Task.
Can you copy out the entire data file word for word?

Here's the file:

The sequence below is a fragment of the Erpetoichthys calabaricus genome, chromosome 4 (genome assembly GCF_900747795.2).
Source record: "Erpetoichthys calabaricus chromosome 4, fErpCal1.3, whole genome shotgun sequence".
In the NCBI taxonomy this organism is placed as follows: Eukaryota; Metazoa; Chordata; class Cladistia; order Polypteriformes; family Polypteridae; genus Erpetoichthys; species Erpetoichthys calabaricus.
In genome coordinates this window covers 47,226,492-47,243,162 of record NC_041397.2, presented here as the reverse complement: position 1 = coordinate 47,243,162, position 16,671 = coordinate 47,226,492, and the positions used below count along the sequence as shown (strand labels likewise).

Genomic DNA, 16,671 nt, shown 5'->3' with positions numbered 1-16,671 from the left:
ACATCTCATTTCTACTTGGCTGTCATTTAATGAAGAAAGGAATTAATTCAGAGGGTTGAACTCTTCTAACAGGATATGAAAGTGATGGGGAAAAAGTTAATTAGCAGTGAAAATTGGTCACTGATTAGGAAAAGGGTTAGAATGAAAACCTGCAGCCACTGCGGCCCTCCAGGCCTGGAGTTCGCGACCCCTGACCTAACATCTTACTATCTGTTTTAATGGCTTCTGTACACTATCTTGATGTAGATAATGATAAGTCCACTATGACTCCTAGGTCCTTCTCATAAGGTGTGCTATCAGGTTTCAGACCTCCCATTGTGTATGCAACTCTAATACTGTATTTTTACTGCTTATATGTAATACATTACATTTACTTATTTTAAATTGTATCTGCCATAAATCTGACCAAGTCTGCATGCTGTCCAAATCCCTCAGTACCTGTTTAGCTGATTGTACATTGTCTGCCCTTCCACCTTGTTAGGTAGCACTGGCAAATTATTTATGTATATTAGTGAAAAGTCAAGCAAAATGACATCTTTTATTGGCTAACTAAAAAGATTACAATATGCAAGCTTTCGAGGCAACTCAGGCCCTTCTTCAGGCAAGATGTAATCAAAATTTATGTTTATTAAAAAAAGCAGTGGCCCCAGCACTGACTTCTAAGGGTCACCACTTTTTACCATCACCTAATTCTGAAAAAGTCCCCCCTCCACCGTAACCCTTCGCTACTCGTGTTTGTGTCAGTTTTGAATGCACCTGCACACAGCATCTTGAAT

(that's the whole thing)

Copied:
The sequence below is a fragment of the Erpetoichthys calabaricus genome, chromosome 4 (genome assembly GCF_900747795.2).
Source record: "Erpetoichthys calabaricus chromosome 4, fErpCal1.3, whole genome shotgun sequence".
In the NCBI taxonomy this organism is placed as follows: Eukaryota; Metazoa; Chordata; class Cladistia; order Polypteriformes; family Polypteridae; genus Erpetoichthys; species Erpetoichthys calabaricus.
In genome coordinates this window covers 47,226,492-47,243,162 of record NC_041397.2, presented here as the reverse complement: position 1 = coordinate 47,243,162, position 16,671 = coordinate 47,226,492, and the positions used below count along the sequence as shown (strand labels likewise).

Genomic DNA, 16,671 nt, shown 5'->3' with positions numbered 1-16,671 from the left:
ACATCTCATTTCTACTTGGCTGTCATTTAATGAAGAAAGGAATTAATTCAGAGGGTTGAACTCTTCTAACAGGATATGAAAGTGATGGGGAAAAAGTTAATTAGCAGTGAAAATTGGTCACTGATTAGGAAAAGGGTTAGAATGAAAACCTGCAGCCACTGCGGCCCTCCAGGCCTGGAGTTCGCGACCCCTGACCTAACATCTTACTATCTGTTTTAATGGCTTCTGTACACTATCTTGATGTAGATAATGATAAGTCCACTATGACTCCTAGGTCCTTCTCATAAGGTGTGCTATCAGGTTTCAGACCTCCCATTGTGTATGCAACTCTAATACTGTATTTTTACTGCTTATATGTAATACATTACATTTACTTATTTTAAATTGTATCTGCCATAAATCTGACCAAGTCTGCATGCTGTCCAAATCCCTCAGTACCTGTTTAGCTGATTGTACATTGTCTGCCCTTCCACCTTGTTAGGTAGCACTGGCAAATTATTTATGTATATTAGTGAAAAGTCAAGCAAAATGACATCTTTTATTGGCTAACTAAAAAGATTACAATATGCAAGCTTTCGAGGCAACTCAGGCCCTTCTTCAGGCAAGATGTAATCAAAATTTATGTTTATTAAAAAAAGCAGTGGCCCCAGCACTGACTTCTAAGGGTCACCACTTTTTACCATCACCTAATTCTGAAAAAGTCCCCCCTCCACCGTAACCCTTCGCTACTCGTGTTTGTGTCAGTTTTGAATGCACCTGCACACAGCATCTTGAAT